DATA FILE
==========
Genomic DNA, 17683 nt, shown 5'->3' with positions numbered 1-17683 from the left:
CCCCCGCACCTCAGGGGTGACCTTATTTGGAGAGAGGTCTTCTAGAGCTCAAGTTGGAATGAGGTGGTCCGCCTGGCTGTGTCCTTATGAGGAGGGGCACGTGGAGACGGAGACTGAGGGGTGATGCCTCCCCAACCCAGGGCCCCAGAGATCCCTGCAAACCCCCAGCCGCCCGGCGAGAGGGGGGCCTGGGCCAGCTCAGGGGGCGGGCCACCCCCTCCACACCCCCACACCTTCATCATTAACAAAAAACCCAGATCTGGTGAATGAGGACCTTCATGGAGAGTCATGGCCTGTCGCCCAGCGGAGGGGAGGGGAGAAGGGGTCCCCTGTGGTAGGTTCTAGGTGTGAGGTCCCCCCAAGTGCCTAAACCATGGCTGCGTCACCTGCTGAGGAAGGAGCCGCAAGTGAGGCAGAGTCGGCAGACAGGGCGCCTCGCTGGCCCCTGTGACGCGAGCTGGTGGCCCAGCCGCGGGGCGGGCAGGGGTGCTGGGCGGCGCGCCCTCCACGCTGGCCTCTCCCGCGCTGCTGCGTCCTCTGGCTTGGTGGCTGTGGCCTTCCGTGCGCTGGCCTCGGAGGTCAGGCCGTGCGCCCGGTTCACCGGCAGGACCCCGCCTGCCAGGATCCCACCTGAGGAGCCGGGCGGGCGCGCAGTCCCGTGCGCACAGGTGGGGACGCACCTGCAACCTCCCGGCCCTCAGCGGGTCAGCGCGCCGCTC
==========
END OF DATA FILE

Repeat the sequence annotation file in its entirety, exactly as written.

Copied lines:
Genomic DNA, 17683 nt, shown 5'->3' with positions numbered 1-17683 from the left:
CCCCCGCACCTCAGGGGTGACCTTATTTGGAGAGAGGTCTTCTAGAGCTCAAGTTGGAATGAGGTGGTCCGCCTGGCTGTGTCCTTATGAGGAGGGGCACGTGGAGACGGAGACTGAGGGGTGATGCCTCCCCAACCCAGGGCCCCAGAGATCCCTGCAAACCCCCAGCCGCCCGGCGAGAGGGGGGCCTGGGCCAGCTCAGGGGGCGGGCCACCCCCTCCACACCCCCACACCTTCATCATTAACAAAAAACCCAGATCTGGTGAATGAGGACCTTCATGGAGAGTCATGGCCTGTCGCCCAGCGGAGGGGAGGGGAGAAGGGGTCCCCTGTGGTAGGTTCTAGGTGTGAGGTCCCCCCAAGTGCCTAAACCATGGCTGCGTCACCTGCTGAGGAAGGAGCCGCAAGTGAGGCAGAGTCGGCAGACAGGGCGCCTCGCTGGCCCCTGTGACGCGAGCTGGTGGCCCAGCCGCGGGGCGGGCAGGGGTGCTGGGCGGCGCGCCCTCCACGCTGGCCTCTCCCGCGCTGCTGCGTCCTCTGGCTTGGTGGCTGTGGCCTTCCGTGCGCTGGCCTCGGAGGTCAGGCCGTGCGCCCGGTTCACCGGCAGGACCCCGCCTGCCAGGATCCCACCTGAGGAGCCGGGCGGGCGCGCAGTCCCGTGCGCACAGGTGGGGACGCACCTGCAACCTCCCGGCCCTCAGCGGGTCAGCGCGCCGCTC